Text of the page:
Name a Woman: “Furious Lesbian” Socialite Mercedes de Acosta

The pants-wearing 20th-century activist, writer, and rabble-rouser was more than just "a lover to the stars."

In honor of Women’s History Month, NewNowNext is spotlighting five LGBTQ women whose contributions to society and culture changed the course of history. By the end of this week, you’ll be able to name a woman—and an LGBTQ pioneer, no less—without breaking a sweat.

Among the many nicknames that writer and lesbian powerhouse Mercedes de Acosta was known by were “that furious lesbian,” “a lover to the stars,” “the dyke at the top of the stairs,” and, perhaps the most iconic, “the greatest starfucker ever.” But where did those monikers come from, and who was this mysterious, powerful dyke?

De Acosta was born in New York City in 1893 to a Spanish-Cuban family that had emigrated from Cuba. While growing up, her mother actually raised her as a boy, called her Rafael, and dressed her in boy’s clothing. When her father died in 1907, though, her mother was concerned about how she might turn out and regretted her lack of femininity. De Acosta was sent to a convent school in France, from which she ended up running away. Not even the sisters could pray the gay away, and de Acosta wasn’t the type to hide who she was.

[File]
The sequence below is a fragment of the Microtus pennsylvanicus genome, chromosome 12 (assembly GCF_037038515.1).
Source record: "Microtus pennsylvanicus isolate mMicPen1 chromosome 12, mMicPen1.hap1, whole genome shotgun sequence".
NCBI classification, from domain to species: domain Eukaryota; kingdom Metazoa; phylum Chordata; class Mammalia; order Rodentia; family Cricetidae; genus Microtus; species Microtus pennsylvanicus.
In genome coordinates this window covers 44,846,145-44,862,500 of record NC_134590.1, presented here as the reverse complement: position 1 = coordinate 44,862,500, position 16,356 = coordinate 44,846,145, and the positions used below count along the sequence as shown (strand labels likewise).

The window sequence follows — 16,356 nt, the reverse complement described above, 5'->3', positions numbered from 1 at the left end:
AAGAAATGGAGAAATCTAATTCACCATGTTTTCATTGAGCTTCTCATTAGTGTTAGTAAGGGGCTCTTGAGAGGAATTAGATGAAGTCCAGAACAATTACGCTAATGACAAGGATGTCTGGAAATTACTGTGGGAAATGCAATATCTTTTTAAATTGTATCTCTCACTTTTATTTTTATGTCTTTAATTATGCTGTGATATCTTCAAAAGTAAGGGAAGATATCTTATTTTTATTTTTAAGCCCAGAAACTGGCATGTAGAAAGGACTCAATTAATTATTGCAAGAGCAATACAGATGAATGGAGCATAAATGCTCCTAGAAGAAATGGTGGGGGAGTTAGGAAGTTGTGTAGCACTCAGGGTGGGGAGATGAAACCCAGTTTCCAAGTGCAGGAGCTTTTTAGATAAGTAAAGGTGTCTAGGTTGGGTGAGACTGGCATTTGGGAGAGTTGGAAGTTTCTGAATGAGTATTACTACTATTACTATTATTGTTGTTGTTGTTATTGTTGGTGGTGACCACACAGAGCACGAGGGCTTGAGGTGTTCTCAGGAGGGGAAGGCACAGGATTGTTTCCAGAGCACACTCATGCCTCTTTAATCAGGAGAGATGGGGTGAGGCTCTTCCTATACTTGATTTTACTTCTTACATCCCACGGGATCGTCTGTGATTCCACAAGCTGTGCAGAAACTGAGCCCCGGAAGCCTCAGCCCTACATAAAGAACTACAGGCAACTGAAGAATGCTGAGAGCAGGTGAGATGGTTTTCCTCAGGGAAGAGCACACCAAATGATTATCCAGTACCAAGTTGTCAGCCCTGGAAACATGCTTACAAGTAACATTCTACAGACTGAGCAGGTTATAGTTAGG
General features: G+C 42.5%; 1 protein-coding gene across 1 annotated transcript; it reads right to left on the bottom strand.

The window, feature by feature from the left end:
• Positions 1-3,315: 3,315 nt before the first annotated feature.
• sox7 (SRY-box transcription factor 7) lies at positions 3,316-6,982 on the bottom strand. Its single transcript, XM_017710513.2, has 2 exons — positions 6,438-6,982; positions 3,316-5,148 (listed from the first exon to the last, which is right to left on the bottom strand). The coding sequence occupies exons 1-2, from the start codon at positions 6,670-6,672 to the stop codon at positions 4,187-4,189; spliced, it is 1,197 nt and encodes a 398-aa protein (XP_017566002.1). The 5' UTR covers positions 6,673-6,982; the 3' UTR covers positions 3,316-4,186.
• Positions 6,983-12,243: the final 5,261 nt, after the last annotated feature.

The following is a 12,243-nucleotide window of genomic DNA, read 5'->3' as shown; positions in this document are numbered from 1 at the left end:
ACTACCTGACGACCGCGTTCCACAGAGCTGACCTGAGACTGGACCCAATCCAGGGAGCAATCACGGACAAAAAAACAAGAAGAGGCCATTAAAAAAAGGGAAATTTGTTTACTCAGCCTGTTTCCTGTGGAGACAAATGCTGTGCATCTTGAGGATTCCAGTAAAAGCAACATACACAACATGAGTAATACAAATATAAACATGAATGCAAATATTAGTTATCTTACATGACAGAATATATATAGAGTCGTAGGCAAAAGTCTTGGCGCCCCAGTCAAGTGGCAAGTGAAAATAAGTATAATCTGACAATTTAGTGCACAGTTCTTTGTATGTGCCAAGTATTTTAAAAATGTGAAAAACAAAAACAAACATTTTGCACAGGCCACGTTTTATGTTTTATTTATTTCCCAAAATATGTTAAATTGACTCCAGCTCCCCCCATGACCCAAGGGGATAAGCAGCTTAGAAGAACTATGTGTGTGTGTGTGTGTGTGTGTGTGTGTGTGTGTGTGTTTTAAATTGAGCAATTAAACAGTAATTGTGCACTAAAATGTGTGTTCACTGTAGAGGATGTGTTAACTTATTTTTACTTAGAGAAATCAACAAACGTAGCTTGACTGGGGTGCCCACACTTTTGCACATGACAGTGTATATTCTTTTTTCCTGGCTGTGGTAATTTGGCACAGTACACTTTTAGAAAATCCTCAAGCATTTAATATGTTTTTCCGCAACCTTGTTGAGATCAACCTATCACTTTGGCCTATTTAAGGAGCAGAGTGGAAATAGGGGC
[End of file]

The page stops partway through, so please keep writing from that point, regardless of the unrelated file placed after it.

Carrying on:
Back in NYC, hitting the scene as a socialite, de Acosta frequented drag clubs and speakeasies around Manhattan. In her 20s, she also became involved in some of the most famous lesbian theatrical circles of Broadway. She was known for parading around in slacks, pointed shoes, a large hat, and a cape, essentially looking like the dyke of our dreams. She also often went out with bright red lips and her raven-black hair slicked back with product, scoring her the moniker “Countess Dracula” from actress Tallulah Bankhead.

International Film Service/FPG/Archive Photos/Getty Images
De Acosta (C) counts votes at a polling station in 1918.

Deemed a controversial, pants-wearing rabble-rouser, de Acosta had many accomplishments other than being an absolute daddy, and was not coy about her success, her looks, or her prowess. She knew what she was working with and once boasted, “I can get any woman from any man.” Most famous for wooing talented women like actress Greta Garbo, and even getting the glamorous actress to shock the world by wearing pants, de Acosta was also a talented poet, novelist, and playwright. However, her creative achievements have historically been erased or reduced in significance in literature about her life, and de Acosta is still most well-known for her love affairs.

This oversimplified legacy is also reflected in de Acosta’s 1960 autobiography, Here Lies the Heart, which contains ample underpinnings mostly focusing on those trysts. It’s been said that many were outraged by the lesbian undertones of the autobiography, although there was nothing explicitly categorizing the relationships mentioned as sexual. Women who were named as playing large roles in de Acosta’s life allegedly felt outed—including Garbo, who ended her relationship with the writer and refused to acknowledge her even on her deathbed.